I’m particularly impressed by many of the literary essays you’ve published. Who are some of the authors you’ve showcased, and how often do you run these kinds of first-person pieces?
We’ve published essays from writers such as Roxane Gay, Lev Grossman, Mat Johnson, T. C. Boyle, James Hannaham, Jami Attenberg, Nell Zink, and many others plus excerpts from Chuck Klosterman, Judd Apatow, and more. I try to run at least one essay a week, and they pair nicely with the fantastic essays that Doree Shafrir and Kat Stoeffel are publishing in the BuzzFeed Ideas section.
What is a typical day in the office like for you?
I read for work on the train, until I get into the office. I eat yogurt-covered pretzels. I read pitches and edit essays. I eat yogurt-covered pretzels. I work on posts and help my coworkers with their book-related content. I eat yogurt-covered pretzels. I read on the train ride home and then when I get home, I eat more yogurt-covered pretzels that I brought home from work. While my diet probably isn’t all that desirable, the amount that I get to read certainly is.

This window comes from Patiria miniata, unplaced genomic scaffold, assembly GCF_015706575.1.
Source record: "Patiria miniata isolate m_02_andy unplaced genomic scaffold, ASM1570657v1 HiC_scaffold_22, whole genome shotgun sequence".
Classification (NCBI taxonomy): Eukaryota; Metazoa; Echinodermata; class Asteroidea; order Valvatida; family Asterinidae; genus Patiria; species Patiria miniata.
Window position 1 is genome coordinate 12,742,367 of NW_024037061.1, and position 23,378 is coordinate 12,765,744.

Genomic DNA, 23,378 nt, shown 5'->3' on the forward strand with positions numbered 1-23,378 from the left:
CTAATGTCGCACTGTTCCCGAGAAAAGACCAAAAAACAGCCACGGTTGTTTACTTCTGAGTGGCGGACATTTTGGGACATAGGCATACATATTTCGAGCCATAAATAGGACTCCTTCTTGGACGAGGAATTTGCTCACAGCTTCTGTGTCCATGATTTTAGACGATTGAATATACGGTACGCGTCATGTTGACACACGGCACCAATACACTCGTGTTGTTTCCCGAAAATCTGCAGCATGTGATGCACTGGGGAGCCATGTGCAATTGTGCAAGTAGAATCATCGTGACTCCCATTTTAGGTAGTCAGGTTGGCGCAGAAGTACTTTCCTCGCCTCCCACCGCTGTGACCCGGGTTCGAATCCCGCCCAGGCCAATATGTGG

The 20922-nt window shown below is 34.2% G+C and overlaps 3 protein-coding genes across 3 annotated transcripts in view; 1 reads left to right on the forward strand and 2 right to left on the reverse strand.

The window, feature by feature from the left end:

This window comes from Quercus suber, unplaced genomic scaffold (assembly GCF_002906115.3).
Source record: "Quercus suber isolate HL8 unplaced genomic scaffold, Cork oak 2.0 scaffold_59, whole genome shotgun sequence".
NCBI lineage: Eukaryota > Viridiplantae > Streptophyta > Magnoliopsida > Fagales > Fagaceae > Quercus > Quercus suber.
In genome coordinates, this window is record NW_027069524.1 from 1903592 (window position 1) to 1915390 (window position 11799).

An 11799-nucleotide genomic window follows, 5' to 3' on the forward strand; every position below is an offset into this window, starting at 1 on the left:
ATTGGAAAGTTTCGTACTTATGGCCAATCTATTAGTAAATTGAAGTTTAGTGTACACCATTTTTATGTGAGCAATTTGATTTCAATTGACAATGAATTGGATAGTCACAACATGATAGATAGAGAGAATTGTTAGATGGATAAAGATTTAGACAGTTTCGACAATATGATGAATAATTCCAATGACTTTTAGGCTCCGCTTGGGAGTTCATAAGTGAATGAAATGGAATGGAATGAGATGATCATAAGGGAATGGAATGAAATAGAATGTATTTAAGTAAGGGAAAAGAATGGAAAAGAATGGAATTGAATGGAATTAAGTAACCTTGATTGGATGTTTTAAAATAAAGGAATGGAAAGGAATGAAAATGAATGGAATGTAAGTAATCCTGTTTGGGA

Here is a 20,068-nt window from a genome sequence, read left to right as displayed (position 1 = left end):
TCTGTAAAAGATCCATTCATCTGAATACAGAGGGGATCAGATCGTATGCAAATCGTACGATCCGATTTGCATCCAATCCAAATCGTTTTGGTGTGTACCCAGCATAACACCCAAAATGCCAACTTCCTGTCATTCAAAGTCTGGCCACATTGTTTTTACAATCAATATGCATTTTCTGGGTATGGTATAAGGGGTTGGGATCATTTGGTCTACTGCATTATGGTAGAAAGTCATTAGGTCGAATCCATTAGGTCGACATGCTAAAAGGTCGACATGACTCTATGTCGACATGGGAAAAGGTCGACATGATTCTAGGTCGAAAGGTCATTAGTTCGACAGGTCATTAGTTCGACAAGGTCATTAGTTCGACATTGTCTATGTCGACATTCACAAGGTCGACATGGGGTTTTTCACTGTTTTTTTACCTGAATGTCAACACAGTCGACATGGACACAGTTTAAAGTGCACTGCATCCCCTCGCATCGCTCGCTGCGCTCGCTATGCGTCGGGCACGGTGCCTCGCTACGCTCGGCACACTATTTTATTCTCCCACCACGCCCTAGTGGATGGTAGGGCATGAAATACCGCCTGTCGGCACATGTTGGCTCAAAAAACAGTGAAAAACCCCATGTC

BuzzFeed has branched out well beyond “listicles” in recent years, including expansion into serious international journalism. How has BuzzFeed’s expansion changed things for the Books section? Has it expanded your audience?
I’m always stunned by how much BuzzFeed News is accomplishing. The investigative unit, led by Pulitzer Prize winner Mark Schoofs, leaves me in awe, as does our foreign desk, led by Miriam Elder. All boats rise. The bigger the site gets—not just News, but also Video, and the Life section—the more potential Books content has to reach readers.
I’m also very excited about Saeed Jones becoming our new literary editor. Saeed and I were friends before BuzzFeed—he helped me get the job when he was heading up the LGBT section—and working with him has been an incredible experience. The fact that he’s going to start publishing literary fiction on the site starting in spring 2016, not to mention the generous emerging-writers fellowship he’ll be heading up, isn’t just good news for BuzzFeed—it’s good news for the writing world in general. And that really shows that BuzzFeed is invested, not only in the world of books, but also in the literary world as a whole.